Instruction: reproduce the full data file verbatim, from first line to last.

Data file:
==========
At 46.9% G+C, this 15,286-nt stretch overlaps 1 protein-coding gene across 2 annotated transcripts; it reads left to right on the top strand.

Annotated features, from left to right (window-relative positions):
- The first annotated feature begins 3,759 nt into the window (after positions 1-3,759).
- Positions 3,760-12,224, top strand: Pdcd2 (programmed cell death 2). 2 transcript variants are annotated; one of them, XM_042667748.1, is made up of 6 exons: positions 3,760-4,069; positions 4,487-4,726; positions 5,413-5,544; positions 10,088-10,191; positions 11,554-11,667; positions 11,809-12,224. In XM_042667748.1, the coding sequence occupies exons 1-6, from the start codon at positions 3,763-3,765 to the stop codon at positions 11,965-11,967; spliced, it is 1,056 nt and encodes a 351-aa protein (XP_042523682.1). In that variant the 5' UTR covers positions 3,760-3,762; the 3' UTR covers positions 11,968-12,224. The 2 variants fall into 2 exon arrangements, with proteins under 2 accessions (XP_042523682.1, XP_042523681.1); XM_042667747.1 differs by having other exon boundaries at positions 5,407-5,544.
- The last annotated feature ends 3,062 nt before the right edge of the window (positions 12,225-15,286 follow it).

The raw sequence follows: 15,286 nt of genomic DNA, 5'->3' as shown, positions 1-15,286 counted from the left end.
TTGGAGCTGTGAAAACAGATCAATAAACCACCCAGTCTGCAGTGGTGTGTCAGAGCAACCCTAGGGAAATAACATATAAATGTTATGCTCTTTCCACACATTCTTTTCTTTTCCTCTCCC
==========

At 46.9% G+C, this 15,286-nt stretch overlaps 1 protein-coding gene across 2 annotated transcripts; it reads left to right on the top strand.

Annotated features, from left to right (window-relative positions):
- The first annotated feature begins 3,759 nt into the window (after positions 1-3,759).
- Positions 3,760-12,224, top strand: Pdcd2 (programmed cell death 2). 2 transcript variants are annotated; one of them, XM_042667748.1, is made up of 6 exons: positions 3,760-4,069; positions 4,487-4,726; positions 5,413-5,544; positions 10,088-10,191; positions 11,554-11,667; positions 11,809-12,224. In XM_042667748.1, the coding sequence occupies exons 1-6, from the start codon at positions 3,763-3,765 to the stop codon at positions 11,965-11,967; spliced, it is 1,056 nt and encodes a 351-aa protein (XP_042523682.1). In that variant the 5' UTR covers positions 3,760-3,762; the 3' UTR covers positions 11,968-12,224. The 2 variants fall into 2 exon arrangements, with proteins under 2 accessions (XP_042523682.1, XP_042523681.1); XM_042667747.1 differs by having other exon boundaries at positions 5,407-5,544.
- The last annotated feature ends 3,062 nt before the right edge of the window (positions 12,225-15,286 follow it).

The raw sequence follows: 15,286 nt of genomic DNA, 5'->3' as shown, positions 1-15,286 counted from the left end.
TTGGAGCTGTGAAAACAGATCAATAAACCACCCAGTCTGCAGTGGTGTGTCAGAGCAACCCTAGGGAAATAACATATAAATGTTATGCTCTTTCCACACATTCTTTTCTTTTCCTCTCCC